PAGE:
Readers have commented that SuperBoost WiFi advertised ‘on GadgetGuy’s website’ is a complete and utter failure. Well, we have nothing to do with this product or company.
First, let us shout – we have nothing to do with SuperBoost WiFi repeater (or any other products) and have never reviewed it.
GadgetGuy.com.au (this website) was established by Hawaiian shirt-wearing Peter Blasina in the mid-90s. We have been a source of 100% independent Australian lifestyle tech news and reviews since then. We do not sell any products!
TheGadgetReviewGuy.com is a similarly named site registered in 22/1/19. From what we can find it is owned by Think Tech Enterprises Limited in Hong Kong and is used to promote Super Boost Wi-Fi and a host of other tech gadgets around the world using subdomains like /AU etc.
Now back to SuperBoost WiFi – it is nothing more than a cheap, highly ineffective, slow, single-band 300Mbps 2.4Ghz Wi-Fi repeater.
Its privacy agreement is a shambles and basically means that the company can use and sell your data as it pleases, including selling to social media.
It is not as claimed blazingly fast (more a geriatric snail’s pace) and its certainly not worth the 50% off $66.58 ‘if you hurry’ plus $8.95 shipping. You can buy it (since 2017) for $16.57 from eBay and many merchants with free delivery.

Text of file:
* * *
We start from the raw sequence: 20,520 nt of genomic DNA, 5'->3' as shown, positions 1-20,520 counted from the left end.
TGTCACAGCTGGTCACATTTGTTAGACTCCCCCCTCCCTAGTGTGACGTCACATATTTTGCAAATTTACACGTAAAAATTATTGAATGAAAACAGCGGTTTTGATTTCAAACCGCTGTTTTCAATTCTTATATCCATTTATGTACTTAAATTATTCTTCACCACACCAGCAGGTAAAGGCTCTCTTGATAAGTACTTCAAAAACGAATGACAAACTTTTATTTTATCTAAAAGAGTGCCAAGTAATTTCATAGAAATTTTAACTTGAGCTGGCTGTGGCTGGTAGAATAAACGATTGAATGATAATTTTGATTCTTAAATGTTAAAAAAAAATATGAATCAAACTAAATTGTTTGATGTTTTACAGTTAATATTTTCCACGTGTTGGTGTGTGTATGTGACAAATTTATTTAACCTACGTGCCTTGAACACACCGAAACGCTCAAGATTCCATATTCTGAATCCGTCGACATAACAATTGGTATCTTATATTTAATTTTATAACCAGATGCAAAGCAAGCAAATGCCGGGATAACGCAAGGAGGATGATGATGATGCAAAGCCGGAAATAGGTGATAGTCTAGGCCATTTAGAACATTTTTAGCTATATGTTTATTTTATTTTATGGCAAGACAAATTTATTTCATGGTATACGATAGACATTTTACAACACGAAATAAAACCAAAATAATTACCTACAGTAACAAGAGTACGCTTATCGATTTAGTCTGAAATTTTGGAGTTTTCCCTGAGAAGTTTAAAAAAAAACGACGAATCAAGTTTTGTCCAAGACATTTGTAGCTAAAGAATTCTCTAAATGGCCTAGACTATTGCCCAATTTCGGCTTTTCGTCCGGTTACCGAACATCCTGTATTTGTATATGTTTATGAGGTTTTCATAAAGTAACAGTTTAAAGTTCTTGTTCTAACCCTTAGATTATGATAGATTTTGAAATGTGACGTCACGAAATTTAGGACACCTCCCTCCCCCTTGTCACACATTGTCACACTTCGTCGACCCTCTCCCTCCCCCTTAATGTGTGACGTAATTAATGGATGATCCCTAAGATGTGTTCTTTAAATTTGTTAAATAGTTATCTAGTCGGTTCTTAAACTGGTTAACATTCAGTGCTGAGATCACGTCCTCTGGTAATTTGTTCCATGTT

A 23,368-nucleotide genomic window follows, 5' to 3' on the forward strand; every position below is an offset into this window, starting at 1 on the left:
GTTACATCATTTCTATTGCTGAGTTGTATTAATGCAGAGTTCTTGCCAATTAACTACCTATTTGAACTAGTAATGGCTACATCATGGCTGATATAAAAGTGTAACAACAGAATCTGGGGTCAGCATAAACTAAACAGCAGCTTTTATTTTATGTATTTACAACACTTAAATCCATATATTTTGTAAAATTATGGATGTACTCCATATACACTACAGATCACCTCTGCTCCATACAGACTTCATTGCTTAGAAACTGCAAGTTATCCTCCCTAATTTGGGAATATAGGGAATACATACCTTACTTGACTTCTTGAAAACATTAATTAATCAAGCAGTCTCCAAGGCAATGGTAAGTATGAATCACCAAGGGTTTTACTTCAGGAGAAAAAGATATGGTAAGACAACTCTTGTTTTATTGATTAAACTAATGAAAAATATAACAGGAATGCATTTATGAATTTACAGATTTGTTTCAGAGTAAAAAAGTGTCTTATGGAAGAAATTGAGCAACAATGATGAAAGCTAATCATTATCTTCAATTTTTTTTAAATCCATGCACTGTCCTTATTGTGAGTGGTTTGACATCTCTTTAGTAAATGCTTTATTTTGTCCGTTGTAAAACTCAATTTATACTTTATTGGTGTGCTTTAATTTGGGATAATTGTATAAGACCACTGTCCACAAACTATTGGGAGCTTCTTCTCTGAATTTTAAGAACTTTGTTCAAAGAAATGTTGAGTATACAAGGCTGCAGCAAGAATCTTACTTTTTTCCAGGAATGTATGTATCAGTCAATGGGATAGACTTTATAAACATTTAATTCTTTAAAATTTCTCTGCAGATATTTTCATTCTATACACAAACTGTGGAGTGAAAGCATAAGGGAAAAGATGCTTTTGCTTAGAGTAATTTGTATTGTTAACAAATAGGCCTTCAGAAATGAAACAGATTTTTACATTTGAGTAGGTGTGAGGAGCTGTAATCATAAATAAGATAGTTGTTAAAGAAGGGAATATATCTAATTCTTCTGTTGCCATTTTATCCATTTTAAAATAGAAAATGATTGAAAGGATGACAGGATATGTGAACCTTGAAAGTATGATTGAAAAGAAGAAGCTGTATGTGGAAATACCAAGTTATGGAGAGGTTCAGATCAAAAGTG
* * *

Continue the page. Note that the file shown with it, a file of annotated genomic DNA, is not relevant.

A repeater takes the signal it gets and retransmits that. If the signal is weak to begin with, no amount of rocket science or voodoo magic can improve that. It just means that you get the weak signal a little further away from your main router.
And Wi-Fi A/B/N is half-duplex meaning that at best you will get up to 75Mbps – not 300Mbps if SuperBoost receives a strong signal to start with. The problem is that most use Wi-Fi repeaters to try and extend weak signals in the first place.
By the way, Fakespot gives SuperBoost Wi-Fi a big ‘F” for fake reviews
The rating is based on hundreds of substantially similar reviews all put up in a few months in late 2018 and early 2019. The company is aware of this and frequently sets up new review sites to get better ratings.
And as it is a foreign company, it does not comply with
Australian Consumer Law warranties. It limits returns to 30 days regardless of whether
it works – or not. Our readers say it does not work!
SuperBoost Wi-Fi has been hijack marketing by advertising
via a programmatic platform (takes excess advertising inventory) on our, and we
presume other tech webpages. If you see it, please click on the little X and
report it to Google as inappropriate.
We have complained to SuperBoost’s domain registrar. Attempts to contact the company directly failed.
And if you have slow Wi-Fi read our tutorial on Mesh routers